LETTER: No mystery and no conspiracy

Your letters
Your letters

In his letter to the WSCT headlined ‘Shared school for Crawsham’ (WSCT 30.1.14) Dr Geoffrey Richardson attempts to argue that WSCC is of the opinion that there is an established and accepted need for a secondary school in Southwater and that this in turn justifies a return to the idea that there should be 2,750 new houses built in Southwater.

His argument is based upon incorrect information.

In December 2012 (the email he quotes from the Director of Learning was in April 2012) the Cabinet Member of WSCC with responsibility for Education, Peter Griffiths, made a public statement, printed by your newspaper, that there was no current ‘established need’ for a secondary school in Southwater.

Such need would only arise if Southwater was to be the site of a development of several thousand new houses. It was confirmed in April 2013 that this was still the WSCC position.

In 2009 when Berkeley Homes first put forward their proposals for development in Southwater there was talk of 2,750 houses but this number was never an accepted part of HDC policy and was never formally presented to the public. A number of about 550 houses was actually put forward by the developer with HDC approval in 2010.

Keep Southwater Green always recognised and alerted everyone to the fact that, if granted permission for an initial 550 houses, the developer would come back in the very near future with another application for many more.

This was never denied either by HDC or Berkeleys. The village almost unanimously opposed the application which was none the less submitted in ‘outline’ form for consideration by the planning authority in 2011.

It never came to a hearing. It had to be withdrawn by Berkeley’s in July 2012; the upgrading by English Heritage of Great House Farmhouse to the very important status of Grade 2* and many other objections, both from within HDC and from the public, made it unviable.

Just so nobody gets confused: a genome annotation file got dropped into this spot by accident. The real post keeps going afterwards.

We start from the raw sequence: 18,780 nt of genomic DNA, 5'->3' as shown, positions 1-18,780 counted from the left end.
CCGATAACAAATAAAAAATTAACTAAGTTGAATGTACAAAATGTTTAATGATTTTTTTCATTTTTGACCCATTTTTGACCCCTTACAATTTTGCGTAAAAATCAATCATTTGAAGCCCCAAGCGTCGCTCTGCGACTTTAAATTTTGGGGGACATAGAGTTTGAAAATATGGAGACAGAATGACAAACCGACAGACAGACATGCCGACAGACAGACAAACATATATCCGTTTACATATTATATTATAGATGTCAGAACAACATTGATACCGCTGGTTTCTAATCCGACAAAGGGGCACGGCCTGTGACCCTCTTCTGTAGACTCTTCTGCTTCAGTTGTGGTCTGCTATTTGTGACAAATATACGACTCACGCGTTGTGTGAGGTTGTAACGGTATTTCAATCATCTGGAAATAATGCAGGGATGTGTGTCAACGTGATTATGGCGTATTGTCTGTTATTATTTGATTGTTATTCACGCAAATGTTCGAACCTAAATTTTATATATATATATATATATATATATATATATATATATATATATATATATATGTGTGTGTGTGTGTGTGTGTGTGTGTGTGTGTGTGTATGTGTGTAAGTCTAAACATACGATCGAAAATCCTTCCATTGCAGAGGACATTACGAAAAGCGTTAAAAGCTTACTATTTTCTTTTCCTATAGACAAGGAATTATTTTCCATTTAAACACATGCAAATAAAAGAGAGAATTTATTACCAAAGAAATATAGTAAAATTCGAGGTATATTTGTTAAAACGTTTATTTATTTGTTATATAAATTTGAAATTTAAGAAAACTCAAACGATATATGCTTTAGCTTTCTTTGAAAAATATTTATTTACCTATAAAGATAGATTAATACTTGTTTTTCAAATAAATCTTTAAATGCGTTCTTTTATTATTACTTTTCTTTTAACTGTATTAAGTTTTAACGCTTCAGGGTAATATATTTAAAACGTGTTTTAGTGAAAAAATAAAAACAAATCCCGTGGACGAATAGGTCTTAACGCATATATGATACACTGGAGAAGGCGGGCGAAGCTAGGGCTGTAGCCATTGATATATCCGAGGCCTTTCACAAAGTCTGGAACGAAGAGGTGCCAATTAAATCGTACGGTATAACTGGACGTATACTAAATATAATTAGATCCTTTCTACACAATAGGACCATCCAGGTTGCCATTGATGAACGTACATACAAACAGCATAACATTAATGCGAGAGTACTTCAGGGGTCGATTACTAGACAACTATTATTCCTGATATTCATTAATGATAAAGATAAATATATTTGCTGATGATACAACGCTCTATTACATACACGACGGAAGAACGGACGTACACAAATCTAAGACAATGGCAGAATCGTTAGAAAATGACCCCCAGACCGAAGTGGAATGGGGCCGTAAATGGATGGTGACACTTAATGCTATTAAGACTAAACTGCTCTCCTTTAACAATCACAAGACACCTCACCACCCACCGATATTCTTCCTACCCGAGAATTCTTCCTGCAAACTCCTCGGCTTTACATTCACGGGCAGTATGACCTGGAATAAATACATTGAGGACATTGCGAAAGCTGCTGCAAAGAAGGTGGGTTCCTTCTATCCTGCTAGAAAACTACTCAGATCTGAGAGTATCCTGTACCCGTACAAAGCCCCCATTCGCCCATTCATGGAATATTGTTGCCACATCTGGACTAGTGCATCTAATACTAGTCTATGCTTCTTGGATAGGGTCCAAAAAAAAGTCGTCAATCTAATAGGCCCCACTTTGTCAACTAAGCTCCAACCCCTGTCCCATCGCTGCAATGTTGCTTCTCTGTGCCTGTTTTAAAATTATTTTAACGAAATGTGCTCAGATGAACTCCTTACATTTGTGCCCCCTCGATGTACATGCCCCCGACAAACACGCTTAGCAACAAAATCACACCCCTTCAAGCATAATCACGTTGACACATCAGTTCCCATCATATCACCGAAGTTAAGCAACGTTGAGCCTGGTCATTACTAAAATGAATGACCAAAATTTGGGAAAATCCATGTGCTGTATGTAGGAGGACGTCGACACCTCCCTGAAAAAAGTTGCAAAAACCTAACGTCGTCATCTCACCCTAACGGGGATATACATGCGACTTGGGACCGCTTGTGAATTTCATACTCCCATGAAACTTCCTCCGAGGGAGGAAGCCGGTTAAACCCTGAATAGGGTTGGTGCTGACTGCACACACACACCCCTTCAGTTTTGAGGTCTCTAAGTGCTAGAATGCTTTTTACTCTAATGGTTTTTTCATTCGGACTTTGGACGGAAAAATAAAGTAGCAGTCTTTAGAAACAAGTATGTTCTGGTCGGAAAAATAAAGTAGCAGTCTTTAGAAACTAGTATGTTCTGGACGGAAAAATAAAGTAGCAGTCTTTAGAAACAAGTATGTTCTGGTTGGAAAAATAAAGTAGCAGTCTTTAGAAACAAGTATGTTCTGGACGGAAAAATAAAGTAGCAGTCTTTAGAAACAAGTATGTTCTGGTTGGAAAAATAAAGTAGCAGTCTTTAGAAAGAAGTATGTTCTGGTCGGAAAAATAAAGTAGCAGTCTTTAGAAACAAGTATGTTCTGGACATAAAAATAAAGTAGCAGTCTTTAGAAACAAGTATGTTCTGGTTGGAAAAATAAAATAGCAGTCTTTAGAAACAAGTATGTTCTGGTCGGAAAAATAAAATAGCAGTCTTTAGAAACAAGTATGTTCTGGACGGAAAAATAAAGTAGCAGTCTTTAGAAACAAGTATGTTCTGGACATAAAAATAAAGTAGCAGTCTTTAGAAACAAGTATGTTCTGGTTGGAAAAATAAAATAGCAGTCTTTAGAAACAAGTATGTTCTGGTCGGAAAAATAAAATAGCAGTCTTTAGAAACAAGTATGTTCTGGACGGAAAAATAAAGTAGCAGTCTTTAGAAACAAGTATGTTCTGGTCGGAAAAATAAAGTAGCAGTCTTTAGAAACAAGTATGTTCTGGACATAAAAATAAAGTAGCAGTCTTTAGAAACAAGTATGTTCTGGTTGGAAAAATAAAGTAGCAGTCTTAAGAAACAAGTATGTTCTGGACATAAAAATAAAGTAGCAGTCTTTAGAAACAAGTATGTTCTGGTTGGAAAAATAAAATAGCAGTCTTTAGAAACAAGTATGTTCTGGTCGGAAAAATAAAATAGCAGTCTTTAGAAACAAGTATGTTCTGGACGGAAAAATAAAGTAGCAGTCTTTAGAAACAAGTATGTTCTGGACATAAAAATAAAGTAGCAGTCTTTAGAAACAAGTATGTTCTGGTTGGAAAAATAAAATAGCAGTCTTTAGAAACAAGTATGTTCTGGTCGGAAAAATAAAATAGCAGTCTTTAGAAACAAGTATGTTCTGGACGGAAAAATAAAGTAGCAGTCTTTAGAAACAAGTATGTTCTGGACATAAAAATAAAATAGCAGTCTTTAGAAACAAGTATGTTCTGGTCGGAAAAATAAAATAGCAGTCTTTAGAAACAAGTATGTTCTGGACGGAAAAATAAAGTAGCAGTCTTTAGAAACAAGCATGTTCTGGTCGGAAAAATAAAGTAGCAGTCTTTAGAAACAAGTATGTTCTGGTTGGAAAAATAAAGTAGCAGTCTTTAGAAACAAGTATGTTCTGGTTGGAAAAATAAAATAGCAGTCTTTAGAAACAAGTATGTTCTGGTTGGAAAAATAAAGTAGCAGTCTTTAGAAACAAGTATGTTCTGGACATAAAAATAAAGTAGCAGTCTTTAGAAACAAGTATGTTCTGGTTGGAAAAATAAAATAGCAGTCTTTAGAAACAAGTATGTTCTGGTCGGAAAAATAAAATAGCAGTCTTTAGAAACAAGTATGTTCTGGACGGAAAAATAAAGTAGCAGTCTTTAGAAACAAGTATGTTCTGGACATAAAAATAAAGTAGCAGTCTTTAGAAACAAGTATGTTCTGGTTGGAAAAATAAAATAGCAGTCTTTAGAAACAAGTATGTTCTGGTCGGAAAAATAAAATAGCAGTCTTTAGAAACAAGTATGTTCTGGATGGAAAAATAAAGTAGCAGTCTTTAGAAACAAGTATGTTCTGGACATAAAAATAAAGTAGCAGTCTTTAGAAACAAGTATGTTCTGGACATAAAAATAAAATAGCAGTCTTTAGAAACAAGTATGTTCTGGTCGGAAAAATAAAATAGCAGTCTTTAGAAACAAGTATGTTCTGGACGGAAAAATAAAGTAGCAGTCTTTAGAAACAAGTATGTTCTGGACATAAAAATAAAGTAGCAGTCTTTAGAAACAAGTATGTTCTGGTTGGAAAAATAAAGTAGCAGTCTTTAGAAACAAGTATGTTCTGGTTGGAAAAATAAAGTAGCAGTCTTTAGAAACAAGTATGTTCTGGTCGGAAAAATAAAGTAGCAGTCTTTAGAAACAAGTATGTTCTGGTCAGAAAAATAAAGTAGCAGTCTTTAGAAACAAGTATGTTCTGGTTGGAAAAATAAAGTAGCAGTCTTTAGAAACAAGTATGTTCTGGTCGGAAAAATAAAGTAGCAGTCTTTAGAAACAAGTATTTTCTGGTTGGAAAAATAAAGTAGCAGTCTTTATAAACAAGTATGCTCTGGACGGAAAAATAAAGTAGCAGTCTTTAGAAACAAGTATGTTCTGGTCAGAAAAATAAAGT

In the autumn of 2012 it became apparent that councillor Howard’s preferred planning strategy (which included 550 in Southwater and not 2,750) would not be accepted by his fellow councillors and the planning department had to rethink.

Dr Richardson seems to imply that there was then some sort of ‘Palace Coup’ and that councillor Vickers usurped councillor Howard. This is also untrue. Councillor Howard was unable to continue in post.

The council leader - by that stage councillor Dawe - had to appoint a new Cabinet Member to assume responsibility for planning; he chose councillor Vickers.

She was asked to prepare an alternative strategy which, agree with it or not, is what she has done.

It should be noted that she has proposed for Southwater an almost identical number of houses to that proposed by councillor Howard. The difference is mainly in the situation of the development within the village.

The argument Dr Richardson uses on the financial implications of bussing pupils from Southwater to Horsham is also simplistic and incomplete.

A new secondary school, wherever it is built, will usually have in excess of 1,000 pupils. The Southwater children will not need to be bussed out – but a very similar number of children from other areas will need to be bussed in to fill the school!

There is no mystery, no conspiracy and it is an undeniable logic that wherever the major development turns out to be will probably be the sensible site for a secondary school to be built.


Keep Southwater Green, Marlhurst, Southwater